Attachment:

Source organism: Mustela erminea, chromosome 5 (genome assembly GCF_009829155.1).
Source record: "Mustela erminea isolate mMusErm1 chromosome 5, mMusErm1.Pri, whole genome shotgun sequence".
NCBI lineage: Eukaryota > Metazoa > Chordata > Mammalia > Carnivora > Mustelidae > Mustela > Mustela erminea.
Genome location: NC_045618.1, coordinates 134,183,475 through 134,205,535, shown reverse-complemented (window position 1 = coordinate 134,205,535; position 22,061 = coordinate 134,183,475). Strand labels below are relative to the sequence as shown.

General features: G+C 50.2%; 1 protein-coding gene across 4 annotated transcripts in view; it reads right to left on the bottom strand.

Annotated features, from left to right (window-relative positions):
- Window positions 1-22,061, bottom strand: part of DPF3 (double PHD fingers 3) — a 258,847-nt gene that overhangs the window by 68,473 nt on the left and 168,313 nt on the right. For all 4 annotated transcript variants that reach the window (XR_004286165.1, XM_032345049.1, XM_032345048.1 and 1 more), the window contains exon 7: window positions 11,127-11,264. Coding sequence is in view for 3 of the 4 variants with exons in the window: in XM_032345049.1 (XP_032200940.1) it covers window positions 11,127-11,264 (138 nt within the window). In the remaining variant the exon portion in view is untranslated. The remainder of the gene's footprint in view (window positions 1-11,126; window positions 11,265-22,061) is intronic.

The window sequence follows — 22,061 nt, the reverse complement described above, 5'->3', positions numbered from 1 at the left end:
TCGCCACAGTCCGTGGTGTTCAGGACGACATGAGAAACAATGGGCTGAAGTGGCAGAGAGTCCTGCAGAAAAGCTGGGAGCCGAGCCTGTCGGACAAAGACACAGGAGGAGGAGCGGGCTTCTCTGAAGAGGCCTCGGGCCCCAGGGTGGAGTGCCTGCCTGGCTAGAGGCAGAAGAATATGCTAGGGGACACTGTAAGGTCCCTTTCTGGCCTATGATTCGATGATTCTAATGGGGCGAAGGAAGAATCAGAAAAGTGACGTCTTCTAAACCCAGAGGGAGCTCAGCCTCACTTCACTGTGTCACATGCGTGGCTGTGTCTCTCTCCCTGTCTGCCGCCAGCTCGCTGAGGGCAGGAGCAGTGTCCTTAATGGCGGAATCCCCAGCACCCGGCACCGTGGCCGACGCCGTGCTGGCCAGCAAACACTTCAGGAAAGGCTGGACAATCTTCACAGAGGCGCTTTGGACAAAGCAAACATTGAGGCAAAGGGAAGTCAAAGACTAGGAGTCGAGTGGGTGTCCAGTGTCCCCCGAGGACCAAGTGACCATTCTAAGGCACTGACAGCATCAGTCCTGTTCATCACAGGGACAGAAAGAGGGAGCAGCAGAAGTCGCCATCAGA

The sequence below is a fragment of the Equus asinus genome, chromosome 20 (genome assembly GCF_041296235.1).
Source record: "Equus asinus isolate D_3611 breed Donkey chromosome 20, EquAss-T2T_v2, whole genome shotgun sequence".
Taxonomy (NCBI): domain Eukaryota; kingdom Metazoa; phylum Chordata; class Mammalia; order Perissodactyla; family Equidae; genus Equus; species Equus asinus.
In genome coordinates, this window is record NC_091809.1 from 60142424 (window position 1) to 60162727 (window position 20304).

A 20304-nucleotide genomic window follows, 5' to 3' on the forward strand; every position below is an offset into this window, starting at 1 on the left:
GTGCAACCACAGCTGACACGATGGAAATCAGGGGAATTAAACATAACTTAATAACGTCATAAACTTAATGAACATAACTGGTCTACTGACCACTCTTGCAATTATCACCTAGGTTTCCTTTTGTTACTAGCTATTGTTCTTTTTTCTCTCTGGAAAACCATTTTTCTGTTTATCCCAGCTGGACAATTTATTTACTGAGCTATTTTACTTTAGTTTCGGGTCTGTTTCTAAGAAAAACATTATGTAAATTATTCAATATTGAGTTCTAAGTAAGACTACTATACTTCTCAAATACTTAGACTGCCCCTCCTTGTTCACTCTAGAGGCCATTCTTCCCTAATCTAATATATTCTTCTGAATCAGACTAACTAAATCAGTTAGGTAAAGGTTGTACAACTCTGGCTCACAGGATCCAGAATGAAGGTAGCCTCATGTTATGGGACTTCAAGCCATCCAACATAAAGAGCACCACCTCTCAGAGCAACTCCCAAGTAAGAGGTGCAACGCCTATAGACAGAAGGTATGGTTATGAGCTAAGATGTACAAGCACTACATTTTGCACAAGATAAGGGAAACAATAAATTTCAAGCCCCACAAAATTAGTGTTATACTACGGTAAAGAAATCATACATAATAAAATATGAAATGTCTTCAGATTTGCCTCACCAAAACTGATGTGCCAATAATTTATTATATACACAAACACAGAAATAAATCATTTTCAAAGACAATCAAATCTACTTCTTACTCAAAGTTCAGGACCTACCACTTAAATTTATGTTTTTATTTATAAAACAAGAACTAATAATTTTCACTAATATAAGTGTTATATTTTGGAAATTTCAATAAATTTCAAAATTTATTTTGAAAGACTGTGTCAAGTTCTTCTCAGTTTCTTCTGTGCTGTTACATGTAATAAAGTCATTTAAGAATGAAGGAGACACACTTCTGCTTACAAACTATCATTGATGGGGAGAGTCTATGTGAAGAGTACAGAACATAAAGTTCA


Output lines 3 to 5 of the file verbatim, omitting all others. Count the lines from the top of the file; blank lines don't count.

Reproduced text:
NCBI lineage: Eukaryota > Metazoa > Chordata > Mammalia > Carnivora > Mustelidae > Mustela > Mustela erminea.
Genome location: NC_045618.1, coordinates 134,183,475 through 134,205,535, shown reverse-complemented (window position 1 = coordinate 134,205,535; position 22,061 = coordinate 134,183,475). Strand labels below are relative to the sequence as shown.

General features: G+C 50.2%; 1 protein-coding gene across 4 annotated transcripts in view; it reads right to left on the bottom strand.